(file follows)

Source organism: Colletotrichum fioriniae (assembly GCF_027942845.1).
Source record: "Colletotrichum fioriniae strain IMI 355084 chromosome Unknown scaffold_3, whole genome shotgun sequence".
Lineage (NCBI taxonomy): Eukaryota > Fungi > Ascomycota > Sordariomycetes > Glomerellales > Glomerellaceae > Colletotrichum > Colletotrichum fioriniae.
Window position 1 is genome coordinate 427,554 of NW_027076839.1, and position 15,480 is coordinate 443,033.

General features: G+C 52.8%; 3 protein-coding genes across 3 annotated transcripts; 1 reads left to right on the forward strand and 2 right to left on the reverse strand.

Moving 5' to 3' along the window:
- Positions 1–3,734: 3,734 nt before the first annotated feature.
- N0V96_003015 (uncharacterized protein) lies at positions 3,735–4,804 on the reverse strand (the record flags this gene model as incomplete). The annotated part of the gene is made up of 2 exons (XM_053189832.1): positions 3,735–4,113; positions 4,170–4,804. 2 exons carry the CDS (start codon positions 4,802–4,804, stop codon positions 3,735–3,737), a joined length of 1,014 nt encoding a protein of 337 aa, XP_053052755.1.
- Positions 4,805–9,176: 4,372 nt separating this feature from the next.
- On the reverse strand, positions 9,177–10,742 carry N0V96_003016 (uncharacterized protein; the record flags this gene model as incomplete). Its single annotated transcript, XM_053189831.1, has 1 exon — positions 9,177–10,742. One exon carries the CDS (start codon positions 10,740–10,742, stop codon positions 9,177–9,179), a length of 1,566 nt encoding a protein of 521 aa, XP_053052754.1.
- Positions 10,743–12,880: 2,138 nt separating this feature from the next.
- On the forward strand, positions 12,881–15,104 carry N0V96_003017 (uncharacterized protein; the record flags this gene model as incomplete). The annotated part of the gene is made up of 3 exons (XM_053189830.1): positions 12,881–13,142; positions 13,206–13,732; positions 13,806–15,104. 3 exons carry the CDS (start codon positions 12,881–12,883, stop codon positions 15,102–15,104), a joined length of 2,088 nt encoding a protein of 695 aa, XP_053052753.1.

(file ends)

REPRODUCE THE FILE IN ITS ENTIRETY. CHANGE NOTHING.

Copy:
Source organism: Colletotrichum fioriniae (assembly GCF_027942845.1).
Source record: "Colletotrichum fioriniae strain IMI 355084 chromosome Unknown scaffold_3, whole genome shotgun sequence".
Lineage (NCBI taxonomy): Eukaryota > Fungi > Ascomycota > Sordariomycetes > Glomerellales > Glomerellaceae > Colletotrichum > Colletotrichum fioriniae.
Window position 1 is genome coordinate 427,554 of NW_027076839.1, and position 15,480 is coordinate 443,033.

General features: G+C 52.8%; 3 protein-coding genes across 3 annotated transcripts; 1 reads left to right on the forward strand and 2 right to left on the reverse strand.

Moving 5' to 3' along the window:
- Positions 1–3,734: 3,734 nt before the first annotated feature.
- N0V96_003015 (uncharacterized protein) lies at positions 3,735–4,804 on the reverse strand (the record flags this gene model as incomplete). The annotated part of the gene is made up of 2 exons (XM_053189832.1): positions 3,735–4,113; positions 4,170–4,804. 2 exons carry the CDS (start codon positions 4,802–4,804, stop codon positions 3,735–3,737), a joined length of 1,014 nt encoding a protein of 337 aa, XP_053052755.1.
- Positions 4,805–9,176: 4,372 nt separating this feature from the next.
- On the reverse strand, positions 9,177–10,742 carry N0V96_003016 (uncharacterized protein; the record flags this gene model as incomplete). Its single annotated transcript, XM_053189831.1, has 1 exon — positions 9,177–10,742. One exon carries the CDS (start codon positions 10,740–10,742, stop codon positions 9,177–9,179), a length of 1,566 nt encoding a protein of 521 aa, XP_053052754.1.
- Positions 10,743–12,880: 2,138 nt separating this feature from the next.
- On the forward strand, positions 12,881–15,104 carry N0V96_003017 (uncharacterized protein; the record flags this gene model as incomplete). The annotated part of the gene is made up of 3 exons (XM_053189830.1): positions 12,881–13,142; positions 13,206–13,732; positions 13,806–15,104. 3 exons carry the CDS (start codon positions 12,881–12,883, stop codon positions 15,102–15,104), a joined length of 2,088 nt encoding a protein of 695 aa, XP_053052753.1.